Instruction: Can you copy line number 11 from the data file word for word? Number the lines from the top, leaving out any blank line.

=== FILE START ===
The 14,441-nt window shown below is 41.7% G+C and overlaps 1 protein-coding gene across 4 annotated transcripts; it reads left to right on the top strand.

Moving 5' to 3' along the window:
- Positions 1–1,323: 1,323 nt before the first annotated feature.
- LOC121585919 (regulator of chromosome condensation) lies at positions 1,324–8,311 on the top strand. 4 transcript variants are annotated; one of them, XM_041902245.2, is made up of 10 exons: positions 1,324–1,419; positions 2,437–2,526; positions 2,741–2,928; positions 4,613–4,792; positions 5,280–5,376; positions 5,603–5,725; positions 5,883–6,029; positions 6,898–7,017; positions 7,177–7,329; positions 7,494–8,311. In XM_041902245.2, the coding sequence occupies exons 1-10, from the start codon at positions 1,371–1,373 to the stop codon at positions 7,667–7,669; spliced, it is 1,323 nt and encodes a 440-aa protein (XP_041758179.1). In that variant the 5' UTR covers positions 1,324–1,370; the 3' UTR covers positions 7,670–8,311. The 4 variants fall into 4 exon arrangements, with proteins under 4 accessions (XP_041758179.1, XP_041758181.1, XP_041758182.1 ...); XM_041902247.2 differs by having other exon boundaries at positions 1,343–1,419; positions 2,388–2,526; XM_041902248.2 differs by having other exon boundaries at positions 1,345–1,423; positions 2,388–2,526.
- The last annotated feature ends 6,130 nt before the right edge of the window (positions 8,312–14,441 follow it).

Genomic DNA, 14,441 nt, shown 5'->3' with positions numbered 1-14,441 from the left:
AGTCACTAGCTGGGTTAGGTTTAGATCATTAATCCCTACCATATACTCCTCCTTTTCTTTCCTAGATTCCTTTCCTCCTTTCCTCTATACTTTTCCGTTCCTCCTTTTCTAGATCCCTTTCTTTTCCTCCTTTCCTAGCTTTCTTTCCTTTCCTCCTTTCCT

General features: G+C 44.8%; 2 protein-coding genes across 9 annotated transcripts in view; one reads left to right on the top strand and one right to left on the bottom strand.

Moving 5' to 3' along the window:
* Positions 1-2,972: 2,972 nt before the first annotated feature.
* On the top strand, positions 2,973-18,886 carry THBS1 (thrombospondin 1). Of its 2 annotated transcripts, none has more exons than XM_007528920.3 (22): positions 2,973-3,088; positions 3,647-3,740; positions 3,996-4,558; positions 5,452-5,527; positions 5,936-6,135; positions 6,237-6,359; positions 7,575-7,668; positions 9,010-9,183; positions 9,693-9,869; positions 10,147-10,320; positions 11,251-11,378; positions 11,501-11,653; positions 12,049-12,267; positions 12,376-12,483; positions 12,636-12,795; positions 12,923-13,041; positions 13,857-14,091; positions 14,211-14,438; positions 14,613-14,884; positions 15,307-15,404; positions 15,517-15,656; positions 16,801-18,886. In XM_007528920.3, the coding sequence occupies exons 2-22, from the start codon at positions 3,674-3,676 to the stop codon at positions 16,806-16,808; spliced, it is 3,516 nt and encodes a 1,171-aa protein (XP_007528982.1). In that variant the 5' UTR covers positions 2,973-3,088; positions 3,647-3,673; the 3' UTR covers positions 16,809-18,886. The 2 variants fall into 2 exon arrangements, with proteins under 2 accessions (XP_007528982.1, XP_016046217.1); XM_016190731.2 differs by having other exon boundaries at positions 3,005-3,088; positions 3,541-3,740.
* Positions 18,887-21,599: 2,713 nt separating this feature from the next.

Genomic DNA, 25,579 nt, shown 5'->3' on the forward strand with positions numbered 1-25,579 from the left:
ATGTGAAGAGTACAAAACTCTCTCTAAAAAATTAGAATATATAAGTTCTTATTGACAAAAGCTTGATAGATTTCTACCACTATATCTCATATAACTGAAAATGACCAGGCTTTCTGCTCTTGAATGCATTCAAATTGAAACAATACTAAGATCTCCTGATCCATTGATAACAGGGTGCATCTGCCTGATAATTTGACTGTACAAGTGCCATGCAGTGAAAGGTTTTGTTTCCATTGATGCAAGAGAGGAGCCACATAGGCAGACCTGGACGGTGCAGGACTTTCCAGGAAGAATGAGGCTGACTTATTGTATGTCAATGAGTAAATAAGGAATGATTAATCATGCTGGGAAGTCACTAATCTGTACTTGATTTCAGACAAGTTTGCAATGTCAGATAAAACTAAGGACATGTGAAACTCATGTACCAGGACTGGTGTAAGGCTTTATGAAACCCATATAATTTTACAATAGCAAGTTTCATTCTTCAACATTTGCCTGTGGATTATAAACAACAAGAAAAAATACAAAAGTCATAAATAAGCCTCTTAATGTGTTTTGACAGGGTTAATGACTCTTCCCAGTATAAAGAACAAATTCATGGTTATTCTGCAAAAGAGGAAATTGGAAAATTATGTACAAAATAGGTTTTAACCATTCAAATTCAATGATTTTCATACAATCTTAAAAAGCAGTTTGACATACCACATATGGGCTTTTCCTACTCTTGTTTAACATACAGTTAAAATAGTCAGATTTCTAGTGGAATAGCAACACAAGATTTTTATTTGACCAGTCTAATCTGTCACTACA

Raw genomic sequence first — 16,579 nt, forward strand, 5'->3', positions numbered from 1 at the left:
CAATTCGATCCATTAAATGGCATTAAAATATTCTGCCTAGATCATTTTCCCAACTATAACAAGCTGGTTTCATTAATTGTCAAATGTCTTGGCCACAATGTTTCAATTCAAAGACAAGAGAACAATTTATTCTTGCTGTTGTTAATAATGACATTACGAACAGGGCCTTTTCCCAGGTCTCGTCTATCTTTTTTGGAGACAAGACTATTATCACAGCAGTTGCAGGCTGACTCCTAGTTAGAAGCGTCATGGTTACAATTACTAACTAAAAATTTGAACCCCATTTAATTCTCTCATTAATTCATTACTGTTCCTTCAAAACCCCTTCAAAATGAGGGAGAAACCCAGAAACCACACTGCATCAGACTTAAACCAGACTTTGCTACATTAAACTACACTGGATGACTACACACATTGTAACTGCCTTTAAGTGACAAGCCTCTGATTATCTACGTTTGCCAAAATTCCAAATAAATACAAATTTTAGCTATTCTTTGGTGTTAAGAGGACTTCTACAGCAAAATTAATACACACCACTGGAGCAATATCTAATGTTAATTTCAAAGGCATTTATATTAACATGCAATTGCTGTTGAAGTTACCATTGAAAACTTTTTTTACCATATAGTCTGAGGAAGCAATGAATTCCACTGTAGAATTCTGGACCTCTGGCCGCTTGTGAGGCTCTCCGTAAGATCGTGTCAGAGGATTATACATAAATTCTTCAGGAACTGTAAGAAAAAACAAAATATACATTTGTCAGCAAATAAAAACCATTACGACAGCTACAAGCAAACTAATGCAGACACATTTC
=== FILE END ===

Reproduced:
* On the top strand, positions 2,973-18,886 carry THBS1 (thrombospondin 1). Of its 2 annotated transcripts, none has more exons than XM_007528920.3 (22): positions 2,973-3,088; positions 3,647-3,740; positions 3,996-4,558; positions 5,452-5,527; positions 5,936-6,135; positions 6,237-6,359; positions 7,575-7,668; positions 9,010-9,183; positions 9,693-9,869; positions 10,147-10,320; positions 11,251-11,378; positions 11,501-11,653; positions 12,049-12,267; positions 12,376-12,483; positions 12,636-12,795; positions 12,923-13,041; positions 13,857-14,091; positions 14,211-14,438; positions 14,613-14,884; positions 15,307-15,404; positions 15,517-15,656; positions 16,801-18,886. In XM_007528920.3, the coding sequence occupies exons 2-22, from the start codon at positions 3,674-3,676 to the stop codon at positions 16,806-16,808; spliced, it is 3,516 nt and encodes a 1,171-aa protein (XP_007528982.1). In that variant the 5' UTR covers positions 2,973-3,088; positions 3,647-3,673; the 3' UTR covers positions 16,809-18,886. The 2 variants fall into 2 exon arrangements, with proteins under 2 accessions (XP_007528982.1, XP_016046217.1); XM_016190731.2 differs by having other exon boundaries at positions 3,005-3,088; positions 3,541-3,740.